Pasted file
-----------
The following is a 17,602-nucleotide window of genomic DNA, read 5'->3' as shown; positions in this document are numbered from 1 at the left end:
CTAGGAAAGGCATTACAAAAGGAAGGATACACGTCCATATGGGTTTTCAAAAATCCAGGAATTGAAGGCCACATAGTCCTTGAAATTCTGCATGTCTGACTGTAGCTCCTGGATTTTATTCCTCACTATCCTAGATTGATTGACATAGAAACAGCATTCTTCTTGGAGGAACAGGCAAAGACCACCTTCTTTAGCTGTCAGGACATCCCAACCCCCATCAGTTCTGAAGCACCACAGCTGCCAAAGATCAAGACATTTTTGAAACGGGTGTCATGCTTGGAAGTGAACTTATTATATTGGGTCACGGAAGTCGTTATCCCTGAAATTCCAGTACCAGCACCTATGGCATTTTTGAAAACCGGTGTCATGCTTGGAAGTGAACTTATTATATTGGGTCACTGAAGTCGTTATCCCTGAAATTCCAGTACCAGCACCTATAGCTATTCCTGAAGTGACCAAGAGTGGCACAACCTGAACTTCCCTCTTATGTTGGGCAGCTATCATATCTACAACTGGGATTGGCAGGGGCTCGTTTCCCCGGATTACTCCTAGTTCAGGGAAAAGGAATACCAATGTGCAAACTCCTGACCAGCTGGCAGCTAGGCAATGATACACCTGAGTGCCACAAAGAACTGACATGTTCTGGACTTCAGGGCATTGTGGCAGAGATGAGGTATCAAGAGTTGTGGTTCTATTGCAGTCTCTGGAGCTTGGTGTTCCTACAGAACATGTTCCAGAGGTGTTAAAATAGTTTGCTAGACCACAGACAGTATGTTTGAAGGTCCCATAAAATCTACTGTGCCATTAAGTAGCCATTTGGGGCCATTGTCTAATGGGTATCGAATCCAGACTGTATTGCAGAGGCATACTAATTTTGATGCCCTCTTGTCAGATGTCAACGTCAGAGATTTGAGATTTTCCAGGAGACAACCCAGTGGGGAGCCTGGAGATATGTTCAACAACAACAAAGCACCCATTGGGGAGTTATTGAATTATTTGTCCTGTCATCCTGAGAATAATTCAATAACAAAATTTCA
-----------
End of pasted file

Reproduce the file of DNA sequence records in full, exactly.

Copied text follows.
The following is a 17,602-nucleotide window of genomic DNA, read 5'->3' as shown; positions in this document are numbered from 1 at the left end:
CTAGGAAAGGCATTACAAAAGGAAGGATACACGTCCATATGGGTTTTCAAAAATCCAGGAATTGAAGGCCACATAGTCCTTGAAATTCTGCATGTCTGACTGTAGCTCCTGGATTTTATTCCTCACTATCCTAGATTGATTGACATAGAAACAGCATTCTTCTTGGAGGAACAGGCAAAGACCACCTTCTTTAGCTGTCAGGACATCCCAACCCCCATCAGTTCTGAAGCACCACAGCTGCCAAAGATCAAGACATTTTTGAAACGGGTGTCATGCTTGGAAGTGAACTTATTATATTGGGTCACGGAAGTCGTTATCCCTGAAATTCCAGTACCAGCACCTATGGCATTTTTGAAAACCGGTGTCATGCTTGGAAGTGAACTTATTATATTGGGTCACTGAAGTCGTTATCCCTGAAATTCCAGTACCAGCACCTATAGCTATTCCTGAAGTGACCAAGAGTGGCACAACCTGAACTTCCCTCTTATGTTGGGCAGCTATCATATCTACAACTGGGATTGGCAGGGGCTCGTTTCCCCGGATTACTCCTAGTTCAGGGAAAAGGAATACCAATGTGCAAACTCCTGACCAGCTGGCAGCTAGGCAATGATACACCTGAGTGCCACAAAGAACTGACATGTTCTGGACTTCAGGGCATTGTGGCAGAGATGAGGTATCAAGAGTTGTGGTTCTATTGCAGTCTCTGGAGCTTGGTGTTCCTACAGAACATGTTCCAGAGGTGTTAAAATAGTTTGCTAGACCACAGACAGTATGTTTGAAGGTCCCATAAAATCTACTGTGCCATTAAGTAGCCATTTGGGGCCATTGTCTAATGGGTATCGAATCCAGACTGTATTGCAGAGGCATACTAATTTTGATGCCCTCTTGTCAGATGTCAACGTCAGAGATTTGAGATTTTCCAGGAGACAACCCAGTGGGGAGCCTGGAGATATGTTCAACAACAACAAAGCACCCATTGGGGAGTTATTGAATTATTTGTCCTGTCATCCTGAGAATAATTCAATAACAAAATTTCA